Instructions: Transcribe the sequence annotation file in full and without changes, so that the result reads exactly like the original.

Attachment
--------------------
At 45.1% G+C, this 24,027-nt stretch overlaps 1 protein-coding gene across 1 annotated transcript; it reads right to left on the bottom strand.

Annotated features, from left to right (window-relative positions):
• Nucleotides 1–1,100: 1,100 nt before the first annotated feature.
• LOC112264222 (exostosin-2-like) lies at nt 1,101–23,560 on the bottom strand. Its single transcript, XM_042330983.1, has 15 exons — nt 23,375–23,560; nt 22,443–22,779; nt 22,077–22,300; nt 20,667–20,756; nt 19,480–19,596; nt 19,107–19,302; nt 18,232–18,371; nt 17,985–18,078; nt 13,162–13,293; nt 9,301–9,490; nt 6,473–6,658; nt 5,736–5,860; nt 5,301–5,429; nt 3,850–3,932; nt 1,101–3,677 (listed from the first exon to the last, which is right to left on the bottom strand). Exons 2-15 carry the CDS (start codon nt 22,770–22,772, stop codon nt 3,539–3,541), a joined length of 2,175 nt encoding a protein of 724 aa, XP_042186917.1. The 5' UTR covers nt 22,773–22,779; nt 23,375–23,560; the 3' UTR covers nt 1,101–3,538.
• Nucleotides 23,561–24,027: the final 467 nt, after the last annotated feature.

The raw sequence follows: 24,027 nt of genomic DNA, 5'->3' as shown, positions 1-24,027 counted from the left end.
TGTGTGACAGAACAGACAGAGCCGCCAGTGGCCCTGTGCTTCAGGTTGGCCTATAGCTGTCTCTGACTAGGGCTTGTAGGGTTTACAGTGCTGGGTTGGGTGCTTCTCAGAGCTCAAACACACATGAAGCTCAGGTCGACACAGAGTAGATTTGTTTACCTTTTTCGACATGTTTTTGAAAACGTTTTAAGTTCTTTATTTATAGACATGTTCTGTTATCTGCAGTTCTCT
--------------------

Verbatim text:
At 45.1% G+C, this 24,027-nt stretch overlaps 1 protein-coding gene across 1 annotated transcript; it reads right to left on the bottom strand.

Annotated features, from left to right (window-relative positions):
• Nucleotides 1–1,100: 1,100 nt before the first annotated feature.
• LOC112264222 (exostosin-2-like) lies at nt 1,101–23,560 on the bottom strand. Its single transcript, XM_042330983.1, has 15 exons — nt 23,375–23,560; nt 22,443–22,779; nt 22,077–22,300; nt 20,667–20,756; nt 19,480–19,596; nt 19,107–19,302; nt 18,232–18,371; nt 17,985–18,078; nt 13,162–13,293; nt 9,301–9,490; nt 6,473–6,658; nt 5,736–5,860; nt 5,301–5,429; nt 3,850–3,932; nt 1,101–3,677 (listed from the first exon to the last, which is right to left on the bottom strand). Exons 2-15 carry the CDS (start codon nt 22,770–22,772, stop codon nt 3,539–3,541), a joined length of 2,175 nt encoding a protein of 724 aa, XP_042186917.1. The 5' UTR covers nt 22,773–22,779; nt 23,375–23,560; the 3' UTR covers nt 1,101–3,538.
• Nucleotides 23,561–24,027: the final 467 nt, after the last annotated feature.

The raw sequence follows: 24,027 nt of genomic DNA, 5'->3' as shown, positions 1-24,027 counted from the left end.
TGTGTGACAGAACAGACAGAGCCGCCAGTGGCCCTGTGCTTCAGGTTGGCCTATAGCTGTCTCTGACTAGGGCTTGTAGGGTTTACAGTGCTGGGTTGGGTGCTTCTCAGAGCTCAAACACACATGAAGCTCAGGTCGACACAGAGTAGATTTGTTTACCTTTTTCGACATGTTTTTGAAAACGTTTTAAGTTCTTTATTTATAGACATGTTCTGTTATCTGCAGTTCTCT